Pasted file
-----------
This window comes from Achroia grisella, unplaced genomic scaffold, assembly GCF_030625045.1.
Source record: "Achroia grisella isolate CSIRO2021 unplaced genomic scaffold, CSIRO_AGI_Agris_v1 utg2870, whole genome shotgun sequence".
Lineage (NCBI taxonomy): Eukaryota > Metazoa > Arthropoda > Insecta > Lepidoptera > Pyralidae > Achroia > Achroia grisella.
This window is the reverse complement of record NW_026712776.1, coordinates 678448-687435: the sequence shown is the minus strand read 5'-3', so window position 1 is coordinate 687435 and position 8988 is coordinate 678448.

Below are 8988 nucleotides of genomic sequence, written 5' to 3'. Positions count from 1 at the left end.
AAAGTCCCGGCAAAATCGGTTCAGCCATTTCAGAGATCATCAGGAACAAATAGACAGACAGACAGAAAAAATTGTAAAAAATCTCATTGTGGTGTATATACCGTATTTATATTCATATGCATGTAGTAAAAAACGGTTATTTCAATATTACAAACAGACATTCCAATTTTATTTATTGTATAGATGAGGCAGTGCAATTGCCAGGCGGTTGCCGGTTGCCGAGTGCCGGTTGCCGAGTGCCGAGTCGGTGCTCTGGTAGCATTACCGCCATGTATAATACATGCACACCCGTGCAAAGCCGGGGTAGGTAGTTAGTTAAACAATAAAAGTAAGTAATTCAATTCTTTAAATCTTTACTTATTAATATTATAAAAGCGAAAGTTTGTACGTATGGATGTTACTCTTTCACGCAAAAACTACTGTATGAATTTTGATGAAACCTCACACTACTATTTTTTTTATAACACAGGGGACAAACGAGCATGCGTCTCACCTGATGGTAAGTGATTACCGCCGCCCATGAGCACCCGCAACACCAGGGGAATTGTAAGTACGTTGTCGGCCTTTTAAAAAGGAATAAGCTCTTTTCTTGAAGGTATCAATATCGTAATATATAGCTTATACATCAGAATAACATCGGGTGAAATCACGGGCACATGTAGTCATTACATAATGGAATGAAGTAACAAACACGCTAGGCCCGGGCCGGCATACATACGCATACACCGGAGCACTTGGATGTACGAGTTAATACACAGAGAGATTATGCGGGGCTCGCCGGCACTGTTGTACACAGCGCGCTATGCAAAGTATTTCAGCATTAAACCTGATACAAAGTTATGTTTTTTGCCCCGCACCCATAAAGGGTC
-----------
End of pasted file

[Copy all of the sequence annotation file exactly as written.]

This window comes from Achroia grisella, unplaced genomic scaffold, assembly GCF_030625045.1.
Source record: "Achroia grisella isolate CSIRO2021 unplaced genomic scaffold, CSIRO_AGI_Agris_v1 utg2870, whole genome shotgun sequence".
Lineage (NCBI taxonomy): Eukaryota > Metazoa > Arthropoda > Insecta > Lepidoptera > Pyralidae > Achroia > Achroia grisella.
This window is the reverse complement of record NW_026712776.1, coordinates 678448-687435: the sequence shown is the minus strand read 5'-3', so window position 1 is coordinate 687435 and position 8988 is coordinate 678448.

Below are 8988 nucleotides of genomic sequence, written 5' to 3'. Positions count from 1 at the left end.
AAAGTCCCGGCAAAATCGGTTCAGCCATTTCAGAGATCATCAGGAACAAATAGACAGACAGACAGAAAAAATTGTAAAAAATCTCATTGTGGTGTATATACCGTATTTATATTCATATGCATGTAGTAAAAAACGGTTATTTCAATATTACAAACAGACATTCCAATTTTATTTATTGTATAGATGAGGCAGTGCAATTGCCAGGCGGTTGCCGGTTGCCGAGTGCCGGTTGCCGAGTGCCGAGTCGGTGCTCTGGTAGCATTACCGCCATGTATAATACATGCACACCCGTGCAAAGCCGGGGTAGGTAGTTAGTTAAACAATAAAAGTAAGTAATTCAATTCTTTAAATCTTTACTTATTAATATTATAAAAGCGAAAGTTTGTACGTATGGATGTTACTCTTTCACGCAAAAACTACTGTATGAATTTTGATGAAACCTCACACTACTATTTTTTTTATAACACAGGGGACAAACGAGCATGCGTCTCACCTGATGGTAAGTGATTACCGCCGCCCATGAGCACCCGCAACACCAGGGGAATTGTAAGTACGTTGTCGGCCTTTTAAAAAGGAATAAGCTCTTTTCTTGAAGGTATCAATATCGTAATATATAGCTTATACATCAGAATAACATCGGGTGAAATCACGGGCACATGTAGTCATTACATAATGGAATGAAGTAACAAACACGCTAGGCCCGGGCCGGCATACATACGCATACACCGGAGCACTTGGATGTACGAGTTAATACACAGAGAGATTATGCGGGGCTCGCCGGCACTGTTGTACACAGCGCGCTATGCAAAGTATTTCAGCATTAAACCTGATACAAAGTTATGTTTTTTGCCCCGCACCCATAAAGGGTC